Don’t just talk about power — show it.

Next time you’re waiting to cross a busy road, take a look at the people waiting to cross with you. More often than not, if one person risks a dash across the oncoming traffic, a few more will follow. This is what psychologists call “social proof”, and it’s the power behind every successful social platform.

Social proof is a psychological phenomenon where people look to the actions of others for assurance, or “proof”, that the decision they intend to make is the correct one.

Social platforms feature things like retweets, likes and followers, because these are metrics that demonstrate social proof. They’re responsible for encouraging and perpetuating consistent social interaction.

But in recent years, a curious trend has begun. Social metrics are becoming increasingly popular outside social media.

GeoCities — home of the visitor counter. And the animated mail box.

Consider the counter. Gone are the days when “visitor counters” (along with animated mail boxes) were the sole preserve of GeoCities pages — counters are now mainstream, and increasingly abstract.

Visit any content-heavy website (we’re looking at you Buzzfeed) and you’ll see abstract counters everywhere — measuring everything from an article’s “social heat”, to the number of loops completed by a Vine. The counter has become the standard unit of social proof, and brands are using them to perpetuate user engagement.

With counters having a moment, we started to consider the power of social proof. Could we develop a website totally designed around real-time feedback?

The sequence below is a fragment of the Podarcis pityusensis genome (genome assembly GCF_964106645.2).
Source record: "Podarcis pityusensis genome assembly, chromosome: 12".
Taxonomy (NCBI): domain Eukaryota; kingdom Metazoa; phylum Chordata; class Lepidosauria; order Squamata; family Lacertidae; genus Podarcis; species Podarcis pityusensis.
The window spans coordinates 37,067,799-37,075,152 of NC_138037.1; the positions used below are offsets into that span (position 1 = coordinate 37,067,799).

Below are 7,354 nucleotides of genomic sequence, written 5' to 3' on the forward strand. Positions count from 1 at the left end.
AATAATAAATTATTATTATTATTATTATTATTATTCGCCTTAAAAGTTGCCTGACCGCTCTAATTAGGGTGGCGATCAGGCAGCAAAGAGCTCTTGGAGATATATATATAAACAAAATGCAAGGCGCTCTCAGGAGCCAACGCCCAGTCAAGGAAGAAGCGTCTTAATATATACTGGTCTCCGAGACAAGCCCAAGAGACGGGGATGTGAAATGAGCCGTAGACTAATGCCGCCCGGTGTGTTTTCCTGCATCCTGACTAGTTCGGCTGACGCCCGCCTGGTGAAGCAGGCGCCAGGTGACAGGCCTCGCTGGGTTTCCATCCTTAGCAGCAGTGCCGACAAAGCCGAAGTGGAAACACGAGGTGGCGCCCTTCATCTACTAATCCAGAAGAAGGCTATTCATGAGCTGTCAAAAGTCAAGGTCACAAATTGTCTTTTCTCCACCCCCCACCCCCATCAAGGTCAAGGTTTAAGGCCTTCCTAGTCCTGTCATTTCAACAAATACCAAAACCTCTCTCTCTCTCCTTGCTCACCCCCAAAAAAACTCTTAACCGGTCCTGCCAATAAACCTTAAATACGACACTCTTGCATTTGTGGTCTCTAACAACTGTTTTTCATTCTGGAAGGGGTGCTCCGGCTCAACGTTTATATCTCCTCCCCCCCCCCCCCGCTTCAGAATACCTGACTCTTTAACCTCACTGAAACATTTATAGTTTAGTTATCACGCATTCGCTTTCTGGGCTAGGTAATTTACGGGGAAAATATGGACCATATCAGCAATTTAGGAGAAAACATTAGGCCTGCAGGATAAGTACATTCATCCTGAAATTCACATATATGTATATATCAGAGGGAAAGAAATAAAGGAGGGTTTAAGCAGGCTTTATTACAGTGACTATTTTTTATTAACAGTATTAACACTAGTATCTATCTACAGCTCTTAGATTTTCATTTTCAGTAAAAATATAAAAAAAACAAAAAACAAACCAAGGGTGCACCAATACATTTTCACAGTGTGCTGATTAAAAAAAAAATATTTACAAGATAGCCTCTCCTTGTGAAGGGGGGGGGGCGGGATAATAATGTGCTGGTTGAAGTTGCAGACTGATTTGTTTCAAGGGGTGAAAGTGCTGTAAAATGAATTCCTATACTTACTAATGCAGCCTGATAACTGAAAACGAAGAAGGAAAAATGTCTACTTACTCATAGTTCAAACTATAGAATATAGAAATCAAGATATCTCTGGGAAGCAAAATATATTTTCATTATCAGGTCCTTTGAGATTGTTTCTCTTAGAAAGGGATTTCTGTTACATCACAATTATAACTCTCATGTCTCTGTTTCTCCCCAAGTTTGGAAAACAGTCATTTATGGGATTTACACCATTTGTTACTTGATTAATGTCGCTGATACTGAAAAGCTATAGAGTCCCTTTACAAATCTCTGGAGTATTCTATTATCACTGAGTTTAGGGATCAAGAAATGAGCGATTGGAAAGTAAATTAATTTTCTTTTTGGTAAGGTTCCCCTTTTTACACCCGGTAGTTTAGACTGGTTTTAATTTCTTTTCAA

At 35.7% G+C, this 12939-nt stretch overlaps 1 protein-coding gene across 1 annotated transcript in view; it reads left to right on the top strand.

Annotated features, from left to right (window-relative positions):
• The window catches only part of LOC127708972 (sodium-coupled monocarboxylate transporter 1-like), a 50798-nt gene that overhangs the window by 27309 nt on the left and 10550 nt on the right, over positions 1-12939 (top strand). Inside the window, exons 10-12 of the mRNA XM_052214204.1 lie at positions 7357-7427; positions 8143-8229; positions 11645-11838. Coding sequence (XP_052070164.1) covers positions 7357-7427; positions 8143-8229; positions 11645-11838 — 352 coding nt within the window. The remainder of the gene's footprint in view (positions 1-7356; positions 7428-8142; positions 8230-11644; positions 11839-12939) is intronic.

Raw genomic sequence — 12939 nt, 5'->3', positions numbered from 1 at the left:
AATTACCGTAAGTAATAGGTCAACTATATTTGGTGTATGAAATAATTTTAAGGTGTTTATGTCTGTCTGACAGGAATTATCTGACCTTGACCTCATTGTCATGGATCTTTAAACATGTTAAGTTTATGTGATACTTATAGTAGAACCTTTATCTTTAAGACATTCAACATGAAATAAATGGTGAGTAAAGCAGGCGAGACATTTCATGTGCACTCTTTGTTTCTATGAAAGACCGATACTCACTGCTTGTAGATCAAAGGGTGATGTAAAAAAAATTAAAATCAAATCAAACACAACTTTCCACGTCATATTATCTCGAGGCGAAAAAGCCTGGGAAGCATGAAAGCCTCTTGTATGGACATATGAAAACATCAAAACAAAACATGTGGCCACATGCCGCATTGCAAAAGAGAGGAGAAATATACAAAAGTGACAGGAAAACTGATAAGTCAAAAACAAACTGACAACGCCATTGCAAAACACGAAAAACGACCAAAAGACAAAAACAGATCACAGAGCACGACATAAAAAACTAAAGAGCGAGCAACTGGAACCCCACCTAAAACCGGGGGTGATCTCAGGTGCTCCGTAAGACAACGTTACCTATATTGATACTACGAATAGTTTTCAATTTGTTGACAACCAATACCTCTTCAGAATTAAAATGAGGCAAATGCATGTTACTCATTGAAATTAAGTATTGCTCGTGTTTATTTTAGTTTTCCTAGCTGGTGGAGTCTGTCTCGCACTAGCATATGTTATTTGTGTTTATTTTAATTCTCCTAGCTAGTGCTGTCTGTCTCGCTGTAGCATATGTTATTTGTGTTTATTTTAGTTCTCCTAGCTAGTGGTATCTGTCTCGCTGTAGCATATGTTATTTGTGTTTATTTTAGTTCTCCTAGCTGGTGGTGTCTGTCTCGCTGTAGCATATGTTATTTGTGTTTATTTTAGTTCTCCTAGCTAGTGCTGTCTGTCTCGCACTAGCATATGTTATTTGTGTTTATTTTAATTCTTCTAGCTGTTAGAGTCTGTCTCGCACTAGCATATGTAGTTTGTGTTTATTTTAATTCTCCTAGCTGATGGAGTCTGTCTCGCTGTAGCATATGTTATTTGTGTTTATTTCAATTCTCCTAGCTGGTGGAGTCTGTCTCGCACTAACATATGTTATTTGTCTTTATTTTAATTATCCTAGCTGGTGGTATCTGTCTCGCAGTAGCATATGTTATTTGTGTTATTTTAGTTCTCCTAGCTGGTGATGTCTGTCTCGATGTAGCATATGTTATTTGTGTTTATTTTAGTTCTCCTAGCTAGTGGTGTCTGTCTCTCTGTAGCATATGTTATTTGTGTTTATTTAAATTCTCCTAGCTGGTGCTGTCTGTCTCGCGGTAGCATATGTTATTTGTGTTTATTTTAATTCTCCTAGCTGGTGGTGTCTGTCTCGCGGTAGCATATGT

The counter's popularity, illustrated.

Recently we were asked to propose a digital strategy that “expressed power”, so we took the opportunity push our thoughts on social metrics to their logical extreme.

We considered website governed by two different sets of social metrics: “contextual feedback” (membership, traffic, followers etc.) — figures that gave visitors a broad overview of the organisation’s power, and “user feedback” (petition signatures, likes, retweets etc.) — figures that helped users understand the organisation’s influence.

With conspicuous social metrics, the website could present every user with immediate social proof — assurance that their actions with the organisation were not in vain. For the first time users could see how their individual actions affirmed an organisation’s collective goal. Instead of talking about power, influence and action, social metrics gave us the power to show it.

Judging by the effectiveness of this model, we’ll bet you’ll be seeing social metrics increasingly dictate the development of the web — better dust off that animated counter!